140,000 work in UK print, so let's make ourselves heard
Monday, April 16, 2012
A young career-seeker looking for an industry committed to developing their long-term skills could be forgiven for deciding print isn't for them
Proskills, the sector skill council for several sectors including printing, has had its funding cut, resulting in the departure of its chief executive Terry Watts and much of its workforce.
Colleges that traditionally offered full- and part-time courses specifically in print-related subjects are either withdrawing the courses altogether or, in keeping with the recent announcement from Leeds City College, changing the delivery route. Ofsted has also been questioning the quality of some company schemes. Even City and Guilds, the long-time accreditation partner of the industry, is reluctant to develop new qualifications and standards because of the small numbers of trainees involved.
A pretty dismal picture for an industry that employs 140,000 people in over 10,000 different companies across the UK.
What is tragic is it that it absolutely isn’t a true reflection of the training and development that is going on across the sector.
In the severe economic environment of the last few years, most of the really poorly run firms have gone and those who weathered the storm know they must keep evolving to survive.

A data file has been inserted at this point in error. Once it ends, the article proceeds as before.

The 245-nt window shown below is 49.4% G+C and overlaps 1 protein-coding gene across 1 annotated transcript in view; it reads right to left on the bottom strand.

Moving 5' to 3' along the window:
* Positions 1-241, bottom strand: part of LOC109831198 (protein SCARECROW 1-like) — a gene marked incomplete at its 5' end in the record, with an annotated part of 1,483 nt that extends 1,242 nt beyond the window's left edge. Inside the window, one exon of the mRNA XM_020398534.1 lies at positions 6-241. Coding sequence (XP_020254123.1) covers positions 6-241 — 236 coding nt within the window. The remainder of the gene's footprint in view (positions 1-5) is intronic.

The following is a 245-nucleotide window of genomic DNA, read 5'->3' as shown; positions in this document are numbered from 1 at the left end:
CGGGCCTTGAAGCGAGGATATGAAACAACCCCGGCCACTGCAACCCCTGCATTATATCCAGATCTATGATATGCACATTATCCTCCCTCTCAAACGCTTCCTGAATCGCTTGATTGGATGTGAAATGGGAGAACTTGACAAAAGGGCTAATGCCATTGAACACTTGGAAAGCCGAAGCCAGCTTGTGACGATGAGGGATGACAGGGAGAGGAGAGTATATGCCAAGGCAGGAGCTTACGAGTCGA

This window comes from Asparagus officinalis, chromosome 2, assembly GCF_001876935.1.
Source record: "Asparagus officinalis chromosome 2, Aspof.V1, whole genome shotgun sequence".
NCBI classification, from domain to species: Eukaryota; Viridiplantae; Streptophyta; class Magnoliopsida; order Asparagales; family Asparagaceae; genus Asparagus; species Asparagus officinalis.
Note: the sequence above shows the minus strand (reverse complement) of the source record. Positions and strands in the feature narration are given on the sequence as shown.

For most firms, this means looking at future relationships with customers and supply chain dynamics and developing investment strategies that cover end-to-end production.
There is a huge energy for bringing people with different skill sets into the industry; for extending the supply chain knowledge base to include skills previously the domain of customers marketing departments; for grasping new technologies including new workflow models and systems; and for equipping managers at all levels with the personal management skills to grasp performance management in a positive way at local company level.
The BPIF is seeing SMEs, who haven’t got the economies of scale to run their own programmes, coming together into consortium to create training activities. These include everything from technical certificates that support craft and operator National Vocational Training activities to management programmes with qualifications up to Level 5/6 (degree level).
In March, the BPIF had over 600 different attendees on programmes ranging from mentoring to printed electronics.
However, the industry has not yet fully rewritten the professional framework for the sector that articulates the different shape of skills and content that fully embraces the relationships with the total supply chain.
Having completed the exercise we need to proactively market this to government funders, employers, employees and prospective employees and most importantly our customers.
This is high on the BPIF board’s agenda and hopefully the central focus of the newly shaped Proskills.
But it is critical that we don’t undersell ourselves in the meantime. We must market the really progressive work that is going on out there in the field whilst we are on the transition journey and the great career opportunities we already have on offer within the sector.
– BPIF chief executive Kathy Woodward
– You can read PrintWeek's Briefing on this subject here